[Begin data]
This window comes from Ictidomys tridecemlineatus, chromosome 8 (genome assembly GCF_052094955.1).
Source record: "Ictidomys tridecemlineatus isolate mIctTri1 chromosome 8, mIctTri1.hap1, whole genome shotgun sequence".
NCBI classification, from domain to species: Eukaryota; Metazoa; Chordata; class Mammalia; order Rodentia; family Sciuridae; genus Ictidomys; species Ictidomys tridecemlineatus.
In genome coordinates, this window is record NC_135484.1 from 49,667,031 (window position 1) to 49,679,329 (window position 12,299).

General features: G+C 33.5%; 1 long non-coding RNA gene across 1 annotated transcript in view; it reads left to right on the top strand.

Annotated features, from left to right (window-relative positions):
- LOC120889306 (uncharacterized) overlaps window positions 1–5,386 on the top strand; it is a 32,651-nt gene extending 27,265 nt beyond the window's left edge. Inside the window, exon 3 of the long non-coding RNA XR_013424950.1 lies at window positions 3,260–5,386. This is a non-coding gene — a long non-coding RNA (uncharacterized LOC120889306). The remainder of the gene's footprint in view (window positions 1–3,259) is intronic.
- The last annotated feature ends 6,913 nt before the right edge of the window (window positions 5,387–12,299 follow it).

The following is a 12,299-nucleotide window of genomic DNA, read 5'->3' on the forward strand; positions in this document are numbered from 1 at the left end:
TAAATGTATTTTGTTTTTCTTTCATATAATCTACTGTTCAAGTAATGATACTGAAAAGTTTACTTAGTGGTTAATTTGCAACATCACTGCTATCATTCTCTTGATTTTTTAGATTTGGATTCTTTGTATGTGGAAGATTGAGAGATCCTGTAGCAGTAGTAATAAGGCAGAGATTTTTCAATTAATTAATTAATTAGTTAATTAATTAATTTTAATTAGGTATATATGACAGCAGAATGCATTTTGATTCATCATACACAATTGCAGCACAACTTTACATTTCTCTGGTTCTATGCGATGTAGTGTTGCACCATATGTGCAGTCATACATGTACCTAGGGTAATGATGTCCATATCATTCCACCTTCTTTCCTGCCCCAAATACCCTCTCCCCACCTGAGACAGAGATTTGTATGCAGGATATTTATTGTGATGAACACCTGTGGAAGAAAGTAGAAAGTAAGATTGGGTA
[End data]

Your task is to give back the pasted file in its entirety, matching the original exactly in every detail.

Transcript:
This window comes from Ictidomys tridecemlineatus, chromosome 8 (genome assembly GCF_052094955.1).
Source record: "Ictidomys tridecemlineatus isolate mIctTri1 chromosome 8, mIctTri1.hap1, whole genome shotgun sequence".
NCBI classification, from domain to species: Eukaryota; Metazoa; Chordata; class Mammalia; order Rodentia; family Sciuridae; genus Ictidomys; species Ictidomys tridecemlineatus.
In genome coordinates, this window is record NC_135484.1 from 49,667,031 (window position 1) to 49,679,329 (window position 12,299).

General features: G+C 33.5%; 1 long non-coding RNA gene across 1 annotated transcript in view; it reads left to right on the top strand.

Annotated features, from left to right (window-relative positions):
- LOC120889306 (uncharacterized) overlaps window positions 1–5,386 on the top strand; it is a 32,651-nt gene extending 27,265 nt beyond the window's left edge. Inside the window, exon 3 of the long non-coding RNA XR_013424950.1 lies at window positions 3,260–5,386. This is a non-coding gene — a long non-coding RNA (uncharacterized LOC120889306). The remainder of the gene's footprint in view (window positions 1–3,259) is intronic.
- The last annotated feature ends 6,913 nt before the right edge of the window (window positions 5,387–12,299 follow it).

The following is a 12,299-nucleotide window of genomic DNA, read 5'->3' on the forward strand; positions in this document are numbered from 1 at the left end:
TAAATGTATTTTGTTTTTCTTTCATATAATCTACTGTTCAAGTAATGATACTGAAAAGTTTACTTAGTGGTTAATTTGCAACATCACTGCTATCATTCTCTTGATTTTTTAGATTTGGATTCTTTGTATGTGGAAGATTGAGAGATCCTGTAGCAGTAGTAATAAGGCAGAGATTTTTCAATTAATTAATTAATTAGTTAATTAATTAATTTTAATTAGGTATATATGACAGCAGAATGCATTTTGATTCATCATACACAATTGCAGCACAACTTTACATTTCTCTGGTTCTATGCGATGTAGTGTTGCACCATATGTGCAGTCATACATGTACCTAGGGTAATGATGTCCATATCATTCCACCTTCTTTCCTGCCCCAAATACCCTCTCCCCACCTGAGACAGAGATTTGTATGCAGGATATTTATTGTGATGAACACCTGTGGAAGAAAGTAGAAAGTAAGATTGGGTA